The Null Device

The Big Area

Artefact found in a record shop in London:
A snapshot of 1980s major-label rock at its most excessive, moments before grunge/alternative came along, doused it with petrol and threw the fateful lit match. This has all the maximalist, late-80s-high-tech sheen of commercial rock of the time: beds of digital synthesizers, sheets of chugging, flanged guitars, drums gate-reverbed to within an inch of their life, and expansive mixes as if bragging about the sheer number of tracks on the mixing deck at the studio that the label was hiring by the day (and remember, this was in the days before ProTools, when audio tracks were actual physical hardware that took up costly space). And yet, the music laid atop this gloss argues vociferously that, despite all the expensive digital gloss, it is Rock, in its primal, testosteronal sweatiness. The guitar figures in places aren't a million miles from Guns'n'Roses or Poison, in that post-Lynyrd-Skynyrd South-of-the-psyche that bespeaks rock'n'roll Authenticity. The subject matter is vaguely in the cars'n'girls territory of Rock. And above all are the frontman's vocals, hoarse and grunty almost to the point of ridiculousless.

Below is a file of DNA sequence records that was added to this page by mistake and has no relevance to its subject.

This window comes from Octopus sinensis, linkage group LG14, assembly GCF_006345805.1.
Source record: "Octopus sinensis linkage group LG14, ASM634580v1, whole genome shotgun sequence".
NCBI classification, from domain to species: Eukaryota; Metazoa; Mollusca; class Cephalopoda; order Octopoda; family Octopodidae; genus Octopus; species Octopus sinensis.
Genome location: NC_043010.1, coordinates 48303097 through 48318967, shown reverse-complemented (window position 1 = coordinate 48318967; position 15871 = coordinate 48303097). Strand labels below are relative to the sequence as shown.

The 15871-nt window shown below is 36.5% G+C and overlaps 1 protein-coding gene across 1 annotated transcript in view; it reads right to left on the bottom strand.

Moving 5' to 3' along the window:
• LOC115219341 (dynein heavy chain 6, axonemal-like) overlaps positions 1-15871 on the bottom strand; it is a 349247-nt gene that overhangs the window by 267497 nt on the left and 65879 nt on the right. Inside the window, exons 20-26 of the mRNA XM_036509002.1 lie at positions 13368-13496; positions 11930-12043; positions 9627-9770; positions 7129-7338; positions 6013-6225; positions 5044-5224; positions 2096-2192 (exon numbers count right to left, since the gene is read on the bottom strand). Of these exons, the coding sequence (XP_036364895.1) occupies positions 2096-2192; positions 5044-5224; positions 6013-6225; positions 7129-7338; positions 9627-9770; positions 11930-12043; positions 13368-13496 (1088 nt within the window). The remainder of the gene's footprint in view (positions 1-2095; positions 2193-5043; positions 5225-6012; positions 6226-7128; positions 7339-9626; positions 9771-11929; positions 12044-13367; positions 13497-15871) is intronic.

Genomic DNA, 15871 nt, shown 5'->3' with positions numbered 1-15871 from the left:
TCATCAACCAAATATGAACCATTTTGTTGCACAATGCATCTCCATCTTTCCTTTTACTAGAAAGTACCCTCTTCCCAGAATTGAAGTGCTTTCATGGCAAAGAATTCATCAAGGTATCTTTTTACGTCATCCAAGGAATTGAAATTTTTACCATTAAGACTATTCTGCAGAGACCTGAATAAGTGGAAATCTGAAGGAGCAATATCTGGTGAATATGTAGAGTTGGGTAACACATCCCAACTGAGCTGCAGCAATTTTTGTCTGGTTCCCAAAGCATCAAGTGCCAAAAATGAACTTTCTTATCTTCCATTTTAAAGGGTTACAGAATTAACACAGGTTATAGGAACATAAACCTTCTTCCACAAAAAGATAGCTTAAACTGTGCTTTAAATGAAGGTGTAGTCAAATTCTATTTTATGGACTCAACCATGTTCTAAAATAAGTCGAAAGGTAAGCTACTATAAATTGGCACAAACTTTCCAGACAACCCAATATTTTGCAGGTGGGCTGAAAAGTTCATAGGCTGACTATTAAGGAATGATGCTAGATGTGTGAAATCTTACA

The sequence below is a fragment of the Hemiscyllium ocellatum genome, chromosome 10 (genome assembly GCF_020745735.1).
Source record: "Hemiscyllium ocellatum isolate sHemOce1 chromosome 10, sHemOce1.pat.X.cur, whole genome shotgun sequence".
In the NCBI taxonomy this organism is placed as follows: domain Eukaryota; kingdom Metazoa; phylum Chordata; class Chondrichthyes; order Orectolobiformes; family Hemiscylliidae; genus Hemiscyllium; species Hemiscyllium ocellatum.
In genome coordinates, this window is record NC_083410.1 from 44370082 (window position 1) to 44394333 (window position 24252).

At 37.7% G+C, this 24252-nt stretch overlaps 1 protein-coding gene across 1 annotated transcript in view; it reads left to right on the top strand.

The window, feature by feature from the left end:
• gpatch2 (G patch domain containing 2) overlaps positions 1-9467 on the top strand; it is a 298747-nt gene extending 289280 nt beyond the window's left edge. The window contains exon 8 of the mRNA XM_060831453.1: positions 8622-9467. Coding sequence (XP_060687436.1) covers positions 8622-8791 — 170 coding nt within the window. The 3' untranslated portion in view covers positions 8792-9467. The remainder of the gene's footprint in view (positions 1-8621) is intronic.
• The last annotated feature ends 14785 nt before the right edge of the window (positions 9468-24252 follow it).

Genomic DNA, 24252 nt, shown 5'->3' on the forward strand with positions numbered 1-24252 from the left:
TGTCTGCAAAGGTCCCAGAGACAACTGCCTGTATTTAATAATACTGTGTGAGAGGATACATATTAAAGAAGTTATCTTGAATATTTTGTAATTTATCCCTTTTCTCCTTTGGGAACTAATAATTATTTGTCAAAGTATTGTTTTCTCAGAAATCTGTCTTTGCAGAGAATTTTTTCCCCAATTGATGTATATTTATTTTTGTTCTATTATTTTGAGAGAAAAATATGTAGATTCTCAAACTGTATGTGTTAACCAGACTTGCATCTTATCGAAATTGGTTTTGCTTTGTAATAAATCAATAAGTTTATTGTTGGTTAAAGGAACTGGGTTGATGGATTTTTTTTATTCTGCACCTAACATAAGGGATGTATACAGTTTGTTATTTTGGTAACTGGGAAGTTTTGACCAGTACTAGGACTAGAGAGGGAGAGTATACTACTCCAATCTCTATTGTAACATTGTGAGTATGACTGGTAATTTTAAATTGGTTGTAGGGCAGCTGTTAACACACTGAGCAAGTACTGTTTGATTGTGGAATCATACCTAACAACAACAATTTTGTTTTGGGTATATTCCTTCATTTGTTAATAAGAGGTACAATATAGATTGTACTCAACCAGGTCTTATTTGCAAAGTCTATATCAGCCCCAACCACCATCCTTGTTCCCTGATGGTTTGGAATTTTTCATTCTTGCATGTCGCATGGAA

This is late-80s rock as cyborg caveman, a Hegelian synthesis of the dialectics of high-tech polish and Rockist Authenticity. Not a particularly convincing synthesis, though, in hindsight, given the lit match that was tracing a parabola through the air towards it at the very moment it came out. Rockist Authenticity won out, through Grunge and retrostyled Britpop and the waves of three-chord alternative-rock bands which all sounded equally rough-hewn; this state of affairs lasted until people realised that, while there were ProTools plugins for grunging up an expensively recorded boy band, one could make smooth, polished music on a cheap laptop, and the equation between roughness and Authenticity was forever broken.

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